The more precise question for us at JCRC is: What are our Jewish communal priorities? While our values and tradition can spur us to action on all issues, when should we feel compelled to mobilize our collective voice and take action, and to what end? We know we can’t do everything, so we have to be clear about how those values intersect with our most pressing priorities and interests for this community at any time.

Let me offer three guideposts we take into account when making judgments about our priorities for action on “Jewish issues.” The first is one of urgency. The hateful and divisive rhetoric of this political moment and its consequences is one in which we have felt pressed to act. In fact, there has been wall to wall Jewish communal condemnation of the demonization of Muslim-Americans and of immigrants. Some of us have come to this from the place of Tzelem Elohim (the dignity that comes from all of us being created in the divine image). Others apply our historic awareness that Jewish self-interest is served best when our larger society is committed to the protection and support minority communities. But regardless of what informs our position, we know that our absence as a community in this moment would speak volumes, so we have lifted our voices in response to an urgent public matter.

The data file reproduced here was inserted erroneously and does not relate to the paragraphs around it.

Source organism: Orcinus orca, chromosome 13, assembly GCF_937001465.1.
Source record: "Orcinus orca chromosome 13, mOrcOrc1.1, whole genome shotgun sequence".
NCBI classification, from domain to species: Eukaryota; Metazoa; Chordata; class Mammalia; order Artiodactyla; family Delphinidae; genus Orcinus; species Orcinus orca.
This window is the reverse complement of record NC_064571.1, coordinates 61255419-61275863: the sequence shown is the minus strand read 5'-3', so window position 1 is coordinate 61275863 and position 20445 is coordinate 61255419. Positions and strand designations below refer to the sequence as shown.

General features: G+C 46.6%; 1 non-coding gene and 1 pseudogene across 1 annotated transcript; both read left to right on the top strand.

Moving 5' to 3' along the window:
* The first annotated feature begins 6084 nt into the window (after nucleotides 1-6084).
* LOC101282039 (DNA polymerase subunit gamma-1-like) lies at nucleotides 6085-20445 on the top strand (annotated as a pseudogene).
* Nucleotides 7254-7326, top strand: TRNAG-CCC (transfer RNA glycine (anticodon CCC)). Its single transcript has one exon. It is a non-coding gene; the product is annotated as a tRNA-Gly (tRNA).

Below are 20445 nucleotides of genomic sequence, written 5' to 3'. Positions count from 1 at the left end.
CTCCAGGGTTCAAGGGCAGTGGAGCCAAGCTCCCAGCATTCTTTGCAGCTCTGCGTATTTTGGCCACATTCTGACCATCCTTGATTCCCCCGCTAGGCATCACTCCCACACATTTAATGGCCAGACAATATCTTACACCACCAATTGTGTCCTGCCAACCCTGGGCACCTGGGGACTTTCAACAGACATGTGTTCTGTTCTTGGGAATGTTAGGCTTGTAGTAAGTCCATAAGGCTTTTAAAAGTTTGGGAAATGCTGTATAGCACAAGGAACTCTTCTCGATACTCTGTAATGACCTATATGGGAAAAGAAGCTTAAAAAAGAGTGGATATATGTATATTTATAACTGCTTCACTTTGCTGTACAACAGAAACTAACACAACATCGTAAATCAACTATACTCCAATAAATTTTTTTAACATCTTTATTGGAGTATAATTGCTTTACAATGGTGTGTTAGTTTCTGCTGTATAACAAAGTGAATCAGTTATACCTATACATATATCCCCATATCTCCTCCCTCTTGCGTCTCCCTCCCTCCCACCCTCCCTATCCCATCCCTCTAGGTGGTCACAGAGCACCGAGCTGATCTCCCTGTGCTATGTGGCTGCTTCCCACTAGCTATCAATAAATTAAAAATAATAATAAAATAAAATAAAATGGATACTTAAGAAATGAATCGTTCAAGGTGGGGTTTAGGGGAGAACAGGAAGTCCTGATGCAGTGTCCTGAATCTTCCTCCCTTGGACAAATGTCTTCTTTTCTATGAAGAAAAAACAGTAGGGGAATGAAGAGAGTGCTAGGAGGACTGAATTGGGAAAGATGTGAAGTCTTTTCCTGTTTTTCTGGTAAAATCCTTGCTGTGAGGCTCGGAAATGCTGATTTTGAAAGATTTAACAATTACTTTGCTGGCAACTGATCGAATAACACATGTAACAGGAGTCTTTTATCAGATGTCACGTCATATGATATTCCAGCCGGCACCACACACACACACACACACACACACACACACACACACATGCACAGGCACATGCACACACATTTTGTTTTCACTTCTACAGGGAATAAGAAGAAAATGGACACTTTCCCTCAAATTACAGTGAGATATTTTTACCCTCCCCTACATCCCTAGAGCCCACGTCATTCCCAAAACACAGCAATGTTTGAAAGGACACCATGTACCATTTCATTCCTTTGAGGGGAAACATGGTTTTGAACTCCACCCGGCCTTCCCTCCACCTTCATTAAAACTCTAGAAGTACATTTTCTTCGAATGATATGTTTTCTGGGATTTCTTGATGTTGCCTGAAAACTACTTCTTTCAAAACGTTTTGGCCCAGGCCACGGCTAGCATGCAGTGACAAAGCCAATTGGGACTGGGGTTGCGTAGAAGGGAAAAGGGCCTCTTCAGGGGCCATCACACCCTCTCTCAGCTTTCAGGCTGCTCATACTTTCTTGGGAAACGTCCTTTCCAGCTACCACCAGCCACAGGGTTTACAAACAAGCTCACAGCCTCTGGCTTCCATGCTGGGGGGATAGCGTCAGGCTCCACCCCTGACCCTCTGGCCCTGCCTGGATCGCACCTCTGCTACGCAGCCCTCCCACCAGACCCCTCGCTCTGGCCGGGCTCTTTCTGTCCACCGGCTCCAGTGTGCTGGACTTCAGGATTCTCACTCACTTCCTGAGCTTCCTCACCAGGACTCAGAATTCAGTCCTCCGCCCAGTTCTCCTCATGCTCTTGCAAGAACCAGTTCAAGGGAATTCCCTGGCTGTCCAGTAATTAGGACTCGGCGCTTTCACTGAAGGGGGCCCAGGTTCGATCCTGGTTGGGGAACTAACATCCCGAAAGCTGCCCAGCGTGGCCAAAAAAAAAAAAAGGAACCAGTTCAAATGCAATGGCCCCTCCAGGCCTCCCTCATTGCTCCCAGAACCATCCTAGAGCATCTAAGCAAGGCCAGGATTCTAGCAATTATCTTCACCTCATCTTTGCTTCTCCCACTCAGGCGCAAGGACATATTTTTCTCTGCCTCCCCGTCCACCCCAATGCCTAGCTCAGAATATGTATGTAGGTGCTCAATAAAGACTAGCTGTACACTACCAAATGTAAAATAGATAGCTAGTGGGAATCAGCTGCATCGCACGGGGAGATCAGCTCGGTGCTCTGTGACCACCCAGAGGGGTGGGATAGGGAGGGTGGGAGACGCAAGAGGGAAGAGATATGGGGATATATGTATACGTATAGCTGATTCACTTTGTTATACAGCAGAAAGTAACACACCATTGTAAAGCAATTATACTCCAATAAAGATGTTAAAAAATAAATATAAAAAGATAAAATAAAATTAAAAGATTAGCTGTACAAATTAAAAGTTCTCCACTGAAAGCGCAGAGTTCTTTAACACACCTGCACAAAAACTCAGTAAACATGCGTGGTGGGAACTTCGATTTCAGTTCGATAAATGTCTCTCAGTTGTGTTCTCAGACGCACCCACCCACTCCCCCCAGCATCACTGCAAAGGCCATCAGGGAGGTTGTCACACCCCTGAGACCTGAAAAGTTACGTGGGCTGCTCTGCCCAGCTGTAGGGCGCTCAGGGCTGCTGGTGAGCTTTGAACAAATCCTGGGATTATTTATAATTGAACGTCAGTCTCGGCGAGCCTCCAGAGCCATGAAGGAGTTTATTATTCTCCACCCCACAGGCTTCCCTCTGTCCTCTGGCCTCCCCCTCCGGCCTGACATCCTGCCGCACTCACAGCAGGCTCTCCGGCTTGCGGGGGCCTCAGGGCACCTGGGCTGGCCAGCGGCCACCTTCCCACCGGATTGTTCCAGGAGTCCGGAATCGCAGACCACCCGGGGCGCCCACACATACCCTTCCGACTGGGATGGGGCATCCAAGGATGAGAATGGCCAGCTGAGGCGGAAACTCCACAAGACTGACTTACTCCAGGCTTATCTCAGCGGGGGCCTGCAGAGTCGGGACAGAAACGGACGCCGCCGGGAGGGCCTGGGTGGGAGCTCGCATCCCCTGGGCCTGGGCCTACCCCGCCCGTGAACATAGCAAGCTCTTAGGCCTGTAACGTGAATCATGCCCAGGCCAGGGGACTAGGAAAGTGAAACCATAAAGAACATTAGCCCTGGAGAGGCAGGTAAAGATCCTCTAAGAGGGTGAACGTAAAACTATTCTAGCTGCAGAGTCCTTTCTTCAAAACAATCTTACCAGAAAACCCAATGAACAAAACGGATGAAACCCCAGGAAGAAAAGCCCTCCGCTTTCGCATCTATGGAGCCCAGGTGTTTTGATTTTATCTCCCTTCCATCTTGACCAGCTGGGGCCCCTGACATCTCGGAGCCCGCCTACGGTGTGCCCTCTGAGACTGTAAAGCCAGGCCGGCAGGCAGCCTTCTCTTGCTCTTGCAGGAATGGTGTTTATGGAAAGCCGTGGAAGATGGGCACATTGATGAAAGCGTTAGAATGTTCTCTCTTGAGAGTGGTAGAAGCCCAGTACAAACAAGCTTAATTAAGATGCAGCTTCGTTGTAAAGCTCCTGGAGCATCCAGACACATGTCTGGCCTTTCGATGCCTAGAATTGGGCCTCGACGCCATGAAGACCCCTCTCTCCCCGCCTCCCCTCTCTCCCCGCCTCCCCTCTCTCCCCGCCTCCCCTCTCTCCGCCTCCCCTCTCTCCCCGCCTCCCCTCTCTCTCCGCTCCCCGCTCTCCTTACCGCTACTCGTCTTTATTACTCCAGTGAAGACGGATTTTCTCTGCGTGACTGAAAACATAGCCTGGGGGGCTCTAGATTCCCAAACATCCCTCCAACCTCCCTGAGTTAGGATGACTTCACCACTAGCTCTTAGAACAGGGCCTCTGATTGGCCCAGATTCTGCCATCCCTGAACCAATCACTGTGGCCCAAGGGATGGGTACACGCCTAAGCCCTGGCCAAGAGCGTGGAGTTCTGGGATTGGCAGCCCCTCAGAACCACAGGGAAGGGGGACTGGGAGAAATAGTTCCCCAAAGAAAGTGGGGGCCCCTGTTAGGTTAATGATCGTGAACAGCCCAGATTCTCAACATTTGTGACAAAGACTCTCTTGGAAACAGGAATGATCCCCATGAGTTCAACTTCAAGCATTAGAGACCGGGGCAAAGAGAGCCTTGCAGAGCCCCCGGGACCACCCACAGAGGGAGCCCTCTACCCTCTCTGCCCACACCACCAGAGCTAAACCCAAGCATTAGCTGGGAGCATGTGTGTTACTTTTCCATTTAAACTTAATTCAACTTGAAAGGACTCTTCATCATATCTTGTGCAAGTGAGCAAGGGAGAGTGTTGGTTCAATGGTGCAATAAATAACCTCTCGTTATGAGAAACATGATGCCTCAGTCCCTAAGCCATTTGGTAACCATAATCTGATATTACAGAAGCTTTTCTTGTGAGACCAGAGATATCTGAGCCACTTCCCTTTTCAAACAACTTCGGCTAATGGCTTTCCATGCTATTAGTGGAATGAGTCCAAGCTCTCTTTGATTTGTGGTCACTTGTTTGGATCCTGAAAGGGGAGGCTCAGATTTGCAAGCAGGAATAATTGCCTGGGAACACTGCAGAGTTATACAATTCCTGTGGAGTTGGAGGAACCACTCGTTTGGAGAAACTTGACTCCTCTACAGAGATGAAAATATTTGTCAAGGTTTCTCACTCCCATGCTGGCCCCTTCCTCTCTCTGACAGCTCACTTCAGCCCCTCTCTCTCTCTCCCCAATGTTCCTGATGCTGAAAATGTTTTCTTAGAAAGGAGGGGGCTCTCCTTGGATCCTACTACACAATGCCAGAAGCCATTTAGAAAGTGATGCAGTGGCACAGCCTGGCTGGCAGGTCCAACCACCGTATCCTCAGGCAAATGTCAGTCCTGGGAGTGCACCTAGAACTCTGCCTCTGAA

The second guidepost is consensus. As the voice of the organized Jewish community, we go to great lengths to ensure that our actions are in fact representing that community’s sensibilities. Last summer’s debate on the Iran deal, like all issues related to Israel’s security, was clearly a Jewish priority. However, despite the widespread sense of urgency, we found consensus to be lacking in our community; we were divided on the exact position we ought to take on a vote by Congress. So, with a consensus about the priority but not for a specific position, rather than advocate for or against the deal, JCRC publicly examined the elements within it – the particular and specifics. We sought to shine a light on the issues, understand and debate them, and ultimately, to urge members of Congress to address them.

Finally, we are guided by political opportunity - the opening of a window for effective action. The galvanizing of our community to take swift and decisive action following the horrific murders in Newtown provides a compelling example. The political will to prevent further gun violence offered an opportunity to advocate for stricter gun laws in the Commonwealth. We quickly joined and led within a Coalition to pass sweeping legislation, and we remain committed to this work. In this case, the issue was one on which we already had consensus and were thus able to leverage an opportune political moment.